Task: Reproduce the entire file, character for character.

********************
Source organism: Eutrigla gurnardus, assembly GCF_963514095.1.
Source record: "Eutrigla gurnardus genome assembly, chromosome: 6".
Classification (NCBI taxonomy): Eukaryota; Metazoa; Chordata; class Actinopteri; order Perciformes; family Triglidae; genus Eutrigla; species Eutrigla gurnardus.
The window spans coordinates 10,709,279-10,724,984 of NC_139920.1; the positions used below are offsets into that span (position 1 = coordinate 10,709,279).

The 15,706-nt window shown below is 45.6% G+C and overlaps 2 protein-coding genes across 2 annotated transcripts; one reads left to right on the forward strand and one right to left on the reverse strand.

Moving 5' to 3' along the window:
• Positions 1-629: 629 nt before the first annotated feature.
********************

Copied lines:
Source organism: Eutrigla gurnardus, assembly GCF_963514095.1.
Source record: "Eutrigla gurnardus genome assembly, chromosome: 6".
Classification (NCBI taxonomy): Eukaryota; Metazoa; Chordata; class Actinopteri; order Perciformes; family Triglidae; genus Eutrigla; species Eutrigla gurnardus.
The window spans coordinates 10,709,279-10,724,984 of NC_139920.1; the positions used below are offsets into that span (position 1 = coordinate 10,709,279).

The 15,706-nt window shown below is 45.6% G+C and overlaps 2 protein-coding genes across 2 annotated transcripts; one reads left to right on the forward strand and one right to left on the reverse strand.

Moving 5' to 3' along the window:
• Positions 1-629: 629 nt before the first annotated feature.